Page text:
Crossing the border for senior care
As the costs of assisted living, skilled nursing and memory care climb, some seniors are choosing to move south of the border.
Mexican senior living communities are attracting seniors from southern California, boasting cheaper prices and better cost of living than comparable environments in the United States, notes an NPR News article.
Some places, like Serena Senior Care in Rosarito, Mexico, cater to American seniors looking for a better way to stretch their retirement funds. About half the residents at Serena are American, many from the nearby San Diego area.
Retirement south of the border isn’t for everyone, warns Brenda Shorkend, an elder care consultant based in the Los Angeles metro region. “I've heard of people who've been very, very satisfied with the care there, and they think it's possibly better than in some places in the States. And I've heard of people where it's been a disaster,” she told NPR. “The language is different. The food is different. It's hard enough moving from home to an assisted living. So to [move] to another country, it can be very, very confusing for people.”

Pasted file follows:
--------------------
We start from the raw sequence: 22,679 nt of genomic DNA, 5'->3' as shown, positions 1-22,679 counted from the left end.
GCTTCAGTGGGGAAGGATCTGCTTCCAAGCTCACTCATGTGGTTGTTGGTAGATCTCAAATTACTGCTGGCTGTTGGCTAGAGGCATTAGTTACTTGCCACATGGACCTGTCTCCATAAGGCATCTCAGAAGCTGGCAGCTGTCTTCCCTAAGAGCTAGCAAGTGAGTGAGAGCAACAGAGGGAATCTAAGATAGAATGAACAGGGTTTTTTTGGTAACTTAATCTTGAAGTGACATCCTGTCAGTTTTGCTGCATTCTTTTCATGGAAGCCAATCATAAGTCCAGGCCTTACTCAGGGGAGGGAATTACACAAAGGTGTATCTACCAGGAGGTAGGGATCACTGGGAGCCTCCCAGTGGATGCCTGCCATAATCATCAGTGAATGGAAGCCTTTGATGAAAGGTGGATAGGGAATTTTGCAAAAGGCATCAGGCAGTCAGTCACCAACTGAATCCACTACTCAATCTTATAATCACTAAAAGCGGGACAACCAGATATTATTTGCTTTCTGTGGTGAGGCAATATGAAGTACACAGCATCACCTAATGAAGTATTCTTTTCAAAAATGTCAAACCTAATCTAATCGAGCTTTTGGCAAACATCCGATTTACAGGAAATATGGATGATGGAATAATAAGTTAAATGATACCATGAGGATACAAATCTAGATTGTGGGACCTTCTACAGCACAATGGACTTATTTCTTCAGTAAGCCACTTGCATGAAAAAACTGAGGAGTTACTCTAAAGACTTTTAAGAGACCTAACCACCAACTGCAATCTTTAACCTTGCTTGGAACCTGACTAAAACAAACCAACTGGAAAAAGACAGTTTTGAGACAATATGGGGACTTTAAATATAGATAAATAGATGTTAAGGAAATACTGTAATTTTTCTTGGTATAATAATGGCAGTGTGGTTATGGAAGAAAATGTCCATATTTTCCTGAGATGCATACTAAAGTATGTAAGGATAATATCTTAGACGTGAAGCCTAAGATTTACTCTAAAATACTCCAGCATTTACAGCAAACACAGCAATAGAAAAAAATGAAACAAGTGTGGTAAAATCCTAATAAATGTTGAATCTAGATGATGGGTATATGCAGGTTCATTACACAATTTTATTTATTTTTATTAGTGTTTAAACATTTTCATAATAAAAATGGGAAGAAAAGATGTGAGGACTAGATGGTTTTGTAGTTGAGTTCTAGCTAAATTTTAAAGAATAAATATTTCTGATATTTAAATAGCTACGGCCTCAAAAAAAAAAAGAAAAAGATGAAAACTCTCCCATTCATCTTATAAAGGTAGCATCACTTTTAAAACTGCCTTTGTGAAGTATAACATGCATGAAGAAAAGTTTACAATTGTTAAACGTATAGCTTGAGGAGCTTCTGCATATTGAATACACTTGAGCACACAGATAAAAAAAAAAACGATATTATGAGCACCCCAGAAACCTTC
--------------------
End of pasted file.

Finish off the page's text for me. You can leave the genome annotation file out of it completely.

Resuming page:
Mexican senior living facilities are regulated differently than their American counterparts, and since Medicare doesn’t cover services in Mexico, residents who live across the border need to come back to the United States if they need Medicare-covered procedures.
Pamela Tabar was editor-in-chief of I Advance Senior Care from 2013-2018. She has worked as a writer and editor for healthcare business media since 1998, including as News Editor of Healthcare Informatics. She has a master’s degree in journalism from Kent State University and a master’s degree in English from the University of York, England.